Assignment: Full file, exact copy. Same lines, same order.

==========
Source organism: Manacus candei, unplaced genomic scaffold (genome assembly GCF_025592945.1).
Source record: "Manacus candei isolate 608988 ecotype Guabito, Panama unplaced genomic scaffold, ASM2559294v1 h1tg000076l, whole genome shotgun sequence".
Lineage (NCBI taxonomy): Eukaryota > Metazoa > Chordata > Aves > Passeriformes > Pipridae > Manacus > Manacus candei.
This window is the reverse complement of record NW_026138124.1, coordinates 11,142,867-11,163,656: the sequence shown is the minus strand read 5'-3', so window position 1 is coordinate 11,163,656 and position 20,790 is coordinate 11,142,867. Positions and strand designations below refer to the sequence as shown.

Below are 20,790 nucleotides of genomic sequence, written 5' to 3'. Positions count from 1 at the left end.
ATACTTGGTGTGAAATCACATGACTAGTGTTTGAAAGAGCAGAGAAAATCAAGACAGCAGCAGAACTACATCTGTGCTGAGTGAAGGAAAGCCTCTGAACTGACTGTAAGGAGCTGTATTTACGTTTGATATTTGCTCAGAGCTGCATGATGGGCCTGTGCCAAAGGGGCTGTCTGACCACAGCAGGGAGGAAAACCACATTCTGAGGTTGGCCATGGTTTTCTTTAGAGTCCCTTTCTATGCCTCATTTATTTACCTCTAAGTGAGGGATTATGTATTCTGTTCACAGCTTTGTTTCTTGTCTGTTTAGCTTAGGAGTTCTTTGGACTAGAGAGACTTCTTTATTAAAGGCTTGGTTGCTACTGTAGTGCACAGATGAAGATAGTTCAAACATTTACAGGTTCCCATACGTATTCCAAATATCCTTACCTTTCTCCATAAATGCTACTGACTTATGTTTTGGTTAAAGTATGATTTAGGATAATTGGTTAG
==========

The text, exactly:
Source organism: Manacus candei, unplaced genomic scaffold (genome assembly GCF_025592945.1).
Source record: "Manacus candei isolate 608988 ecotype Guabito, Panama unplaced genomic scaffold, ASM2559294v1 h1tg000076l, whole genome shotgun sequence".
Lineage (NCBI taxonomy): Eukaryota > Metazoa > Chordata > Aves > Passeriformes > Pipridae > Manacus > Manacus candei.
This window is the reverse complement of record NW_026138124.1, coordinates 11,142,867-11,163,656: the sequence shown is the minus strand read 5'-3', so window position 1 is coordinate 11,163,656 and position 20,790 is coordinate 11,142,867. Positions and strand designations below refer to the sequence as shown.

Below are 20,790 nucleotides of genomic sequence, written 5' to 3'. Positions count from 1 at the left end.
ATACTTGGTGTGAAATCACATGACTAGTGTTTGAAAGAGCAGAGAAAATCAAGACAGCAGCAGAACTACATCTGTGCTGAGTGAAGGAAAGCCTCTGAACTGACTGTAAGGAGCTGTATTTACGTTTGATATTTGCTCAGAGCTGCATGATGGGCCTGTGCCAAAGGGGCTGTCTGACCACAGCAGGGAGGAAAACCACATTCTGAGGTTGGCCATGGTTTTCTTTAGAGTCCCTTTCTATGCCTCATTTATTTACCTCTAAGTGAGGGATTATGTATTCTGTTCACAGCTTTGTTTCTTGTCTGTTTAGCTTAGGAGTTCTTTGGACTAGAGAGACTTCTTTATTAAAGGCTTGGTTGCTACTGTAGTGCACAGATGAAGATAGTTCAAACATTTACAGGTTCCCATACGTATTCCAAATATCCTTACCTTTCTCCATAAATGCTACTGACTTATGTTTTGGTTAAAGTATGATTTAGGATAATTGGTTAG